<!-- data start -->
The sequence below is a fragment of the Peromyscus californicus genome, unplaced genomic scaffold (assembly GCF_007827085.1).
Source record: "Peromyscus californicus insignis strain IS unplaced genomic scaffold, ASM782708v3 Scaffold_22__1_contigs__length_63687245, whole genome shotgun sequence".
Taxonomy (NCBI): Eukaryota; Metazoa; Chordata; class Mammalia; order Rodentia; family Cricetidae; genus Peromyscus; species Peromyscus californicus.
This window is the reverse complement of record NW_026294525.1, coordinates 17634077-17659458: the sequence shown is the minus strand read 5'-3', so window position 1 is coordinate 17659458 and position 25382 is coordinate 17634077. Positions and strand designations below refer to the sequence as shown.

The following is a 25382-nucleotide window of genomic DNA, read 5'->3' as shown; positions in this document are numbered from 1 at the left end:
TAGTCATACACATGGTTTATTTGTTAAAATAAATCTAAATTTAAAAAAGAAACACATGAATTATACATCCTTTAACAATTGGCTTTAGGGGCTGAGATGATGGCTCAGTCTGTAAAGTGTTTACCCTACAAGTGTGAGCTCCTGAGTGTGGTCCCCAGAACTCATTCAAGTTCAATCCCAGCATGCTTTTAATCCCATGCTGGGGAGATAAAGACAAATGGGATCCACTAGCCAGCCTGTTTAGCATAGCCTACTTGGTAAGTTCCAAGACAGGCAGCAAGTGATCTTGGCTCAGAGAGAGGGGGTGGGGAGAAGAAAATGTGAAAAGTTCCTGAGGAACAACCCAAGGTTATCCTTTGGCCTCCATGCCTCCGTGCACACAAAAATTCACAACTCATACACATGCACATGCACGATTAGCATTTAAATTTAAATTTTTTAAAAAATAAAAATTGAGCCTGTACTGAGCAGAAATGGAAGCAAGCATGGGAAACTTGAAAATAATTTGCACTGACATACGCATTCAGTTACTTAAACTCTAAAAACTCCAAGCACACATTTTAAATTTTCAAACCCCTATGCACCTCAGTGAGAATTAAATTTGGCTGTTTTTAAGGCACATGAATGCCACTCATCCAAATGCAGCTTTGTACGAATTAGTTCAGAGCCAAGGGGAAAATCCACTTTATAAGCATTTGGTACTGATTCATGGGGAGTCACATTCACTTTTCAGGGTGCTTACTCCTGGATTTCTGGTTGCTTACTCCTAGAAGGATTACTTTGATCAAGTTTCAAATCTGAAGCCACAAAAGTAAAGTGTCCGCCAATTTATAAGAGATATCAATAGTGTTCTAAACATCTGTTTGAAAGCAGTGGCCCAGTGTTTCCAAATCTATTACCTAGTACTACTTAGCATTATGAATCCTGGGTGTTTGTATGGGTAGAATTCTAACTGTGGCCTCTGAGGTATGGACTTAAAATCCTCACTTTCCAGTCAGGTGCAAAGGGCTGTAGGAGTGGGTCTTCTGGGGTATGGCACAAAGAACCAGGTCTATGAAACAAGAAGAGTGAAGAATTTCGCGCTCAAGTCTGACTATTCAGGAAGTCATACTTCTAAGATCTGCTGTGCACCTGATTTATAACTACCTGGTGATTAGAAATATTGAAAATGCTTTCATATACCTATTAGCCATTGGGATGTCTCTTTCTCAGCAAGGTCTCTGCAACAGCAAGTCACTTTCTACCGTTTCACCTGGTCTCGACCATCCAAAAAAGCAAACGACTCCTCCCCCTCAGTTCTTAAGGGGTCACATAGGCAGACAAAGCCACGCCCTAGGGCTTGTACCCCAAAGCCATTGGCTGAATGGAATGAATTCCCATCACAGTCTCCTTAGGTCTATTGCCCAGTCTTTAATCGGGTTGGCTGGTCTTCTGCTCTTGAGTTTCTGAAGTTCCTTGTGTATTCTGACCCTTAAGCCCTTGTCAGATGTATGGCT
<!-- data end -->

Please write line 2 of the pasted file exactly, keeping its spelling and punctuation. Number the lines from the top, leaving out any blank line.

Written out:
Source record: "Peromyscus californicus insignis strain IS unplaced genomic scaffold, ASM782708v3 Scaffold_22__1_contigs__length_63687245, whole genome shotgun sequence".